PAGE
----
Q & A with Vice President of Student Services

Story By: Cresencio Rodriguez, Multimedia Editor

Q. What is the role of student  services in increasing enrollment and classes?

A. “We do have a college relations department and they go out to high schools and they work with local community agencies so what they do is they’re out in the local community, they get more students to apply, generate more applications for the college and then they also do a lot of work in relation to getting students to transition from the high school to the college. So we have a lot of work associated with the project that we’ve had in place for many years which is registration to go. We help students on site, at the high schools, with the application to the college. We help them with testing, we also do testing on site. We also help them with advising; we do pre-advising so that they can complete an SEP before they come in.”

Q. How far do your services reach?

A. “Our service area includes Fresno County and portions of Kings and Tulare county. We cover most, if not all, the schools. We also work with community agencies. We’re also out recruiting or marketing the college with people who are out of work, people who want to come back to school who are not in high school.

Q. How are the enrollment numbers now compared to how they were last year?

A. “They fluctuate day to day. What happens is we get reports where we determine based on the day, like today is Sept. 26, 2014, we could do a snapshot compared to Sept. 26, 2013 and see if we’re up or down.

In general, for the last few weeks, we’ve been consistently slightly down. Part of the reason I think that, not only our college, but many colleges, many of the 112 colleges in the state are experiencing challenges to sustain or increase enrollment rates is because our economy.

The unemployment rates have been lower now compared to several years ago. If you look at the unemployment rate in fresno county was around 16 percent three or four years ago. Its gone down to about 10 or 11 percent.

So when unemployment goes down, then people are employed and their less likely to attend a community college.

Q. How many students do you actually plan to enroll?

A. There is a target of what we call FTE, Full Time Equivalent student. A full time equivalent student is not one student, its the equivalent of one full time student. And the equivalent to a full time student is considered to be a student who has a full load of 15 units per semester.

So there are certain targeted number of FTEs that we’ve established for the district and for each of the colleges in the district.

Q. How confident are you that these efforts will pay off?

A. “We’re confident that we’re going to make an impact in increasing enrollment. It’s not just about increasing enrollment, this is about student access. This is about making sure that every person in our community has knowledge, has the ability to, if they so choose, to register for classes at our college. So while the focus might be on enrollment, its also on access.

We want to make sure every person in the community is fully aware that we provide and educational opportunity for them.”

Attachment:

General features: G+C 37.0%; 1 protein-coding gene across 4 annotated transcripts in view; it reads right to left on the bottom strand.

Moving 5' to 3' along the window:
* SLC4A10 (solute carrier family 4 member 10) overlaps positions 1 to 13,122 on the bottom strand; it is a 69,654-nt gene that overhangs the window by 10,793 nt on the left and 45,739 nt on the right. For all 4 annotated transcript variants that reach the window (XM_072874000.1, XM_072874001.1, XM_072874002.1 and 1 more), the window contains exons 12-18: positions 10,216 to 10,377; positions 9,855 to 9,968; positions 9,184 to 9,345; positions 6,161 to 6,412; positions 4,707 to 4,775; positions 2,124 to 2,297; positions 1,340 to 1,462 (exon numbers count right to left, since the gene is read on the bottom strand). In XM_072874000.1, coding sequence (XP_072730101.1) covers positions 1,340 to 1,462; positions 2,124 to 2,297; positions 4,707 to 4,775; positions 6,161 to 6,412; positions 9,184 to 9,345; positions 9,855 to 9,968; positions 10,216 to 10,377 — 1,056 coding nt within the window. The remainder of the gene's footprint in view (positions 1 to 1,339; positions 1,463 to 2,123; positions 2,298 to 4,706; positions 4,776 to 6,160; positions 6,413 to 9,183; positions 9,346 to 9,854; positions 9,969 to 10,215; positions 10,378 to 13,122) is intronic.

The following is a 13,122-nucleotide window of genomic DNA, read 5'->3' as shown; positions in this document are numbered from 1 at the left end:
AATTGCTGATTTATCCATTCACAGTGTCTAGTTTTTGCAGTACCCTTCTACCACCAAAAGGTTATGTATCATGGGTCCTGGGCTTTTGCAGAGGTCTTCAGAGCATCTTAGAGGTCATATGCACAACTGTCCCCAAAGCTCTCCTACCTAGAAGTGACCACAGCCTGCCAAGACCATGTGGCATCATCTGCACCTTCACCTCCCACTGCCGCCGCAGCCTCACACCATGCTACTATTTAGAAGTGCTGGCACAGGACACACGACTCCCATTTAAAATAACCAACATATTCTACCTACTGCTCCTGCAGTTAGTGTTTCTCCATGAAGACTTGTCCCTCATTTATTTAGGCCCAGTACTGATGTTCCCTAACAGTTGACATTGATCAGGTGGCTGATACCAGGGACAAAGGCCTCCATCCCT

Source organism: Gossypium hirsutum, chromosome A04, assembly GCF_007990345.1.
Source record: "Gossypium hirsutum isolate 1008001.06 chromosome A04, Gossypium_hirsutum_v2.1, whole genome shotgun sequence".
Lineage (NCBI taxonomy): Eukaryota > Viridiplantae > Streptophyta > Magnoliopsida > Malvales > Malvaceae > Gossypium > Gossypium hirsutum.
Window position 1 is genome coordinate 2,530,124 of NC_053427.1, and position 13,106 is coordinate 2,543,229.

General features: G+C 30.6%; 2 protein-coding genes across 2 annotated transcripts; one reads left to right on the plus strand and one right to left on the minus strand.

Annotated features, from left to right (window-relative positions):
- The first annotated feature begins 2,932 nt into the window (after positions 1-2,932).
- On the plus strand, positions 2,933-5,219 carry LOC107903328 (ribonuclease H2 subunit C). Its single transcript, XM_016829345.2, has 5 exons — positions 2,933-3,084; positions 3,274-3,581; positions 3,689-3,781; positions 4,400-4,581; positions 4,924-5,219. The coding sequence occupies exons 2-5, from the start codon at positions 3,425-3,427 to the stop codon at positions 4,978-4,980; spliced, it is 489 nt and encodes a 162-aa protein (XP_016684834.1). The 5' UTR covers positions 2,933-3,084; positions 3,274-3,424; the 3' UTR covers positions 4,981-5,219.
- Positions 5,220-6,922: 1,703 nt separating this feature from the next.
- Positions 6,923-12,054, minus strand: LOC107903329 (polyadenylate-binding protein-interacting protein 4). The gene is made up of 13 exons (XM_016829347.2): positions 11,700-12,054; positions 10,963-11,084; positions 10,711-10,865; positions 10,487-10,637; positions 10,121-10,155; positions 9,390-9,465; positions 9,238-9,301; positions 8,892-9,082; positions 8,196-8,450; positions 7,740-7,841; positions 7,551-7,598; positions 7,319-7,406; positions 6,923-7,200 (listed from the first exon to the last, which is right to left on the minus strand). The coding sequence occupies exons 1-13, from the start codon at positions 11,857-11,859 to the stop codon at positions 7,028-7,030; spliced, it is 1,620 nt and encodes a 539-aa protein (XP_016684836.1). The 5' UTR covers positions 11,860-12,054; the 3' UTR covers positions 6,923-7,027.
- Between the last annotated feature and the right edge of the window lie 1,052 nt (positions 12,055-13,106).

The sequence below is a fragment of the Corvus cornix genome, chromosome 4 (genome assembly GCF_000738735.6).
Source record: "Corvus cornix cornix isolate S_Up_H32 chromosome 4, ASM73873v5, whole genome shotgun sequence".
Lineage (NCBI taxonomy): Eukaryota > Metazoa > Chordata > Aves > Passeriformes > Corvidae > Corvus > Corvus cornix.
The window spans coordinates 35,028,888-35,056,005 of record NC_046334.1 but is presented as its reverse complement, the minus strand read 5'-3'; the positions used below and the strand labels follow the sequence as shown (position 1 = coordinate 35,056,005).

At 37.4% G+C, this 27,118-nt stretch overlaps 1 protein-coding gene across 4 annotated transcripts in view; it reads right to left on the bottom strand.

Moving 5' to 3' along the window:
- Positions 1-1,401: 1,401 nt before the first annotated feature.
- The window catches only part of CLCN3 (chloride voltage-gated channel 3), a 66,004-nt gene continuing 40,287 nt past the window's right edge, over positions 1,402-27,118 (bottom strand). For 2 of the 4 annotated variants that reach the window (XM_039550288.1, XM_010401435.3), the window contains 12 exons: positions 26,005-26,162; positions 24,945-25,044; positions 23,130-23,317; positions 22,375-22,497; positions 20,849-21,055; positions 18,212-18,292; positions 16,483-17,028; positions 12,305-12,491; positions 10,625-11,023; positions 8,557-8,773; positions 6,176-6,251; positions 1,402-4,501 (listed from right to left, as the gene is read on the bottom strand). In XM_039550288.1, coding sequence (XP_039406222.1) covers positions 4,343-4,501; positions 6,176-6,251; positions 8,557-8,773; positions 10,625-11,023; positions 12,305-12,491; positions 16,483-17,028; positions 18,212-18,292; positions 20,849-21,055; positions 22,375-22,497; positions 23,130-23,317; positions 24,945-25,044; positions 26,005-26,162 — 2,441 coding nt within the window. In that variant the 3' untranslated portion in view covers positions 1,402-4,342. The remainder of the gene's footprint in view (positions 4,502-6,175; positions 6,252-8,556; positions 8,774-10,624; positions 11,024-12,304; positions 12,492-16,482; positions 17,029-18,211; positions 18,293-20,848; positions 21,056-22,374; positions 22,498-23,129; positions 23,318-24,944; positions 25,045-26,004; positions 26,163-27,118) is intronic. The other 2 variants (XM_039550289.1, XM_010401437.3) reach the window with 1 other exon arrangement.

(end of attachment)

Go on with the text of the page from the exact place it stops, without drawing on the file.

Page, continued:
Q. Is there a plan in place in case those numbers are not able to be met?

A. “We have a recruitment plan in place that relies heavily on our registration to go project. We already have in place a process in which we go out to the high schools, we have staff go out, working local administrators, counselors, teachers and really trying to get as many students from our local high schools to, not just apply, but to finish the registration process, to apply, to get tested, to get advised to do the online orientation and then to register. So we have a system in place already now, but we’re going to do more because we want to maximize our enrollment.

We want to get as many people as possible enrolled here. So what we are doing now is we are going to be more aggressive in recruiting students at the local high schools. We’re going to put more staff out at the schools and especially we are going to work on improving what we call our show rate. Our show rate is the percentage of students who actually register, who actually enroll.”

Q. What will you do to improve the show rate?


“We already have a few things we do. After an incoming student registers, particularly for fall, we have a project called Ram Ready where we invite students who already registered to come in the summer for an extended of one day orientation, and typically that’s done with their parents.

We also have another project which involves students who have applied but havnt finished the registration process.

We have another project that is called extreme registration for those students. We did at least two of those this past summer. We will do those again this coming summer.

Q. Will you be increasing the number of faculty?

A. We have a proposal to increase staff and we’re fortunate to have increased funding from the state through two funding sources. One is called the SSSP (Student Support Services Program) and the other is student equity.

Every community college in the state, because of the support we got from the governor and the legislature, got an increased allocation for SSSP.

With student equity we also got funding that could be used to expand or hire more people to ultimately improve the success of our students. The funding is available, were in the process of identifying positions that we’d like to have funded and it’s being reviewed at this point by the district.